Fact or Fiction? On Patrol’s New Issue Tackles Things You May Not Know About the Military

Where did dog tags come from? What do all those statues with generals on horses signify? And how hard is boot camp, really?

ImageThere are thousands of things the average person – and even some members of our armed forces – don’t know about the military. On Patrol, the magazine of the USO, set out to change that in their Spring 2013 issue.

“After working with the military in some form or fashion for more than a decade, it hit me as long as I’d worked around the military there were still things about it that baffled or fascinated me,” said Samantha Quigley, the magazine’s editor in chief. “It seemed reasonable to think that other civilians might not understand what a soldier is saying if they’re not versed in milspeak, how much preparation goes into the military’s participation in a presidential inauguration or how prominent dogs’ roles in the military are.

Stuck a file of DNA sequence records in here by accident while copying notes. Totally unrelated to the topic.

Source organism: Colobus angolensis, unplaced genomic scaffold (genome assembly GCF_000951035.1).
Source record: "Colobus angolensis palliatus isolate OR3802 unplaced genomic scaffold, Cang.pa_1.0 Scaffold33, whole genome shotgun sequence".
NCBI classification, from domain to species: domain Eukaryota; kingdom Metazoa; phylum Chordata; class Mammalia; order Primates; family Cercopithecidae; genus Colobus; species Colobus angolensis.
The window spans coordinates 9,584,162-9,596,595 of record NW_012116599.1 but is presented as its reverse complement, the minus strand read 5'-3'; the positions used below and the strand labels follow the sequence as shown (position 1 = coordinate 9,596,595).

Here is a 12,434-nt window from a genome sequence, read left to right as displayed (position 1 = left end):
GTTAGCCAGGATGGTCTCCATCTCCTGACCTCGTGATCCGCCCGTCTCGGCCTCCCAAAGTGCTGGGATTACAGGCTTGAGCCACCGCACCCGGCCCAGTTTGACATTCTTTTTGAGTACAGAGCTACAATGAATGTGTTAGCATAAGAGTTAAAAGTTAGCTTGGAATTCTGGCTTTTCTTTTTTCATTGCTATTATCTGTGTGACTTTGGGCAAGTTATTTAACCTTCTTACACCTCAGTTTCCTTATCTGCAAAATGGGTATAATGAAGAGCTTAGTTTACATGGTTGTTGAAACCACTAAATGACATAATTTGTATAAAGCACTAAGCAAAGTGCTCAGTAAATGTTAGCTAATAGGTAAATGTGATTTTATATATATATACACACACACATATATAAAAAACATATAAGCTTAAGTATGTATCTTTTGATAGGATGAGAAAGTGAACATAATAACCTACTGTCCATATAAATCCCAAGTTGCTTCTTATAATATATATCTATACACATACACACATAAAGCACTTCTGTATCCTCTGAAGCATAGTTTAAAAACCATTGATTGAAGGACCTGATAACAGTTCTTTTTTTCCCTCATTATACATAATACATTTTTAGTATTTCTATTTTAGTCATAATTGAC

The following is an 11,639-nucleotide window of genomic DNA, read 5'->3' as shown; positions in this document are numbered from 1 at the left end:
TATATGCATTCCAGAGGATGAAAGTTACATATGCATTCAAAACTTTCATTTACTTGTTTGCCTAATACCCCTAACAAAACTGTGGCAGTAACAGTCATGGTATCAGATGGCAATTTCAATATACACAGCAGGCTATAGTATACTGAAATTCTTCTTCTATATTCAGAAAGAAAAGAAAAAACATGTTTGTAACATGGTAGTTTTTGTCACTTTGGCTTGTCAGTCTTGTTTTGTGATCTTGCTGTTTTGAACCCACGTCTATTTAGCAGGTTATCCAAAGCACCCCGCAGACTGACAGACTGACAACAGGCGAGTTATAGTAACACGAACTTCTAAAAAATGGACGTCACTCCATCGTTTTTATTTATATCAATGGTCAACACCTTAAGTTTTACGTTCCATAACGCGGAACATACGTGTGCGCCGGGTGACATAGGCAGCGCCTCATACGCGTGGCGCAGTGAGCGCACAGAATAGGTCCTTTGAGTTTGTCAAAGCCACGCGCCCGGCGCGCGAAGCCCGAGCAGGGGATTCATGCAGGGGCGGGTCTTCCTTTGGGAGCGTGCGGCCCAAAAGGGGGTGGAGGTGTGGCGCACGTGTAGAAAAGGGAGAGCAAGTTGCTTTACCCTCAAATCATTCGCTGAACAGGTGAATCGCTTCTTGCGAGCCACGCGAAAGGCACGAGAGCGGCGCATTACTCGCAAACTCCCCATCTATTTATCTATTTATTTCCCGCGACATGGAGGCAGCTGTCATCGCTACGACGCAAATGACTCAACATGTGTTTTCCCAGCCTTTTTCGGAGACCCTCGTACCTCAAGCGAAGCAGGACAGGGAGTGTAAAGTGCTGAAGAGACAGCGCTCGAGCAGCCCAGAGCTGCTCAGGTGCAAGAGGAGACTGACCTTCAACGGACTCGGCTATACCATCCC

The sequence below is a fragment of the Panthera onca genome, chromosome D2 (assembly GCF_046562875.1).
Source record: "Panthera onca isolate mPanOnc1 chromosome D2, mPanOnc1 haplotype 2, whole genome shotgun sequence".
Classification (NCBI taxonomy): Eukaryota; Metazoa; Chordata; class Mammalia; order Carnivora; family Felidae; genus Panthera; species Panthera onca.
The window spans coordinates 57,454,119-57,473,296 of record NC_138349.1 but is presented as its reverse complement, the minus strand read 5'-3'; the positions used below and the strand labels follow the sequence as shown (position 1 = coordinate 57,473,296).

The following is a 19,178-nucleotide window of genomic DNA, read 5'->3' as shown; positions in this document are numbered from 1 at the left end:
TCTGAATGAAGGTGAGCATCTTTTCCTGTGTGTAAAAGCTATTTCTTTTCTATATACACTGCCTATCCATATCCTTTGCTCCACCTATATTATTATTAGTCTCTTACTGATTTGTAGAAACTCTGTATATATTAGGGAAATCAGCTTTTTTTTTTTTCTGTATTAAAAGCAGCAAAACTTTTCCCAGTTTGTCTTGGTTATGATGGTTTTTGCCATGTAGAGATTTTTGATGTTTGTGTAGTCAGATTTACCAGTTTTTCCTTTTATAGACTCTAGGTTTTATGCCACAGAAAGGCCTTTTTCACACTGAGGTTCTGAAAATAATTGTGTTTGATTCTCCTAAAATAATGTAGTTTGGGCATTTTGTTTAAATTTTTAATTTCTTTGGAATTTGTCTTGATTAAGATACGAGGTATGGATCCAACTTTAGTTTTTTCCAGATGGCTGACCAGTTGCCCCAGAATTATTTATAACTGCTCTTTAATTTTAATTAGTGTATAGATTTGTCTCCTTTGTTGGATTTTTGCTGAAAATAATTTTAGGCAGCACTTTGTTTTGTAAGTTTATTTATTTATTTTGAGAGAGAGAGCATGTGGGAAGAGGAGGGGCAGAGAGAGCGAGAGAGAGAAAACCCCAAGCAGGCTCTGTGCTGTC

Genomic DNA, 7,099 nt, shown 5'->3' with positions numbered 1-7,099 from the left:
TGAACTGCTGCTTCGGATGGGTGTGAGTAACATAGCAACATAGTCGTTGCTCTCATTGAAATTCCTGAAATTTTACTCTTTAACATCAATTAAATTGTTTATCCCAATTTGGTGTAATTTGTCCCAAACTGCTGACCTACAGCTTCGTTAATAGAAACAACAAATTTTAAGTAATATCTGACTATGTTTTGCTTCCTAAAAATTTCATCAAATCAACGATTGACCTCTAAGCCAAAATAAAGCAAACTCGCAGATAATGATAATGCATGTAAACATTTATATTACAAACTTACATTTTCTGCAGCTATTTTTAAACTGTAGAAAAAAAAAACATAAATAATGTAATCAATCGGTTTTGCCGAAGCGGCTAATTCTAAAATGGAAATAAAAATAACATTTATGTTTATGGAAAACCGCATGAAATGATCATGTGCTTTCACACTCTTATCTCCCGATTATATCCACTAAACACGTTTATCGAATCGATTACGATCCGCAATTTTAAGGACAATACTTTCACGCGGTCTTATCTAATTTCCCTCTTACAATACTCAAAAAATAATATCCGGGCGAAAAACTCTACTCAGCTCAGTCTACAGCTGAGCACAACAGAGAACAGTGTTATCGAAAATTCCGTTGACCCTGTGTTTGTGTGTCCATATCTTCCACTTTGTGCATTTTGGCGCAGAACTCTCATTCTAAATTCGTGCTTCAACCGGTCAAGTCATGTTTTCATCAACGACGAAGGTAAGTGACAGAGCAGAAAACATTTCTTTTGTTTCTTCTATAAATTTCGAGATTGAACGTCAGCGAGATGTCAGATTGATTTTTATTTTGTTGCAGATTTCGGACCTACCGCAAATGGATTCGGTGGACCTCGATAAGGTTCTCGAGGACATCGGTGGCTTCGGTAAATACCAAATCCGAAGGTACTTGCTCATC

“Despite some serious, and even heart-wrenching stories, this issue was fun from the perspective that even the staff learned something.”

The Spring issue – which arrived in USO centers and subscribers’ homes around the United States earlier this month – debunks military myths, shares some captivating stories and is filled with trivia that could win you a bet or two at the officer’s club.

The “Fact or Fiction” feature challenges basic perceptions people have about the military like the assumed cruelty of drill sergeants, the aforementioned question about boot camp and how hard it is for women to actually climb the ranks. There’s a look at how military operations actually get named, how to understand military speak, and a piece on celebrities who worked for Uncle Sam before they got their big breaks.

You can check out the full issue online here, get a free subscription to On Patrol here, follow them on Facebook here and on Twitter at @USOOnPatrol.

—Story by Eric Brandner, USO Director of Story Development